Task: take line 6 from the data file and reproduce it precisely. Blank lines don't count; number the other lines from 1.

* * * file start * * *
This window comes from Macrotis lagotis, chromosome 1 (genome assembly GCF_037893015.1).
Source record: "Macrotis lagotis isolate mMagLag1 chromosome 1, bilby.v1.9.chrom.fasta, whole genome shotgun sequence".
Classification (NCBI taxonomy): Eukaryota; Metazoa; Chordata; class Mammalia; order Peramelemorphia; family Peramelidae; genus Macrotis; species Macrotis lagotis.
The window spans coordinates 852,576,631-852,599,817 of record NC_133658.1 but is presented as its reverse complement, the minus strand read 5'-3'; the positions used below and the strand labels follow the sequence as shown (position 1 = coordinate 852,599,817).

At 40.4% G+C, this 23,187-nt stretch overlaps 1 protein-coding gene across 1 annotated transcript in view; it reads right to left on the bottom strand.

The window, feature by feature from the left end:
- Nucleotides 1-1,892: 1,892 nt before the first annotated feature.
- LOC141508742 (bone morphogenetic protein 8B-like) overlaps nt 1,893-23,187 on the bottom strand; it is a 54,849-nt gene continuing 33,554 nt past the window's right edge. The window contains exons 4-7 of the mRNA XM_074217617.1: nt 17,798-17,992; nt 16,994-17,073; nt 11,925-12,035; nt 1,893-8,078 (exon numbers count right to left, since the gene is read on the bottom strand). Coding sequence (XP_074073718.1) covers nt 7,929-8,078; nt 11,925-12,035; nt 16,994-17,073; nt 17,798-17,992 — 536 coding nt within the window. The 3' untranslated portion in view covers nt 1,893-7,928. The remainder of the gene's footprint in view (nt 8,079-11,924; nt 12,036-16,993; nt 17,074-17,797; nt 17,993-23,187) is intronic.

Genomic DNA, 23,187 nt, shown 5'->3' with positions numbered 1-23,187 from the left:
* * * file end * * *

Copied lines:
The window, feature by feature from the left end: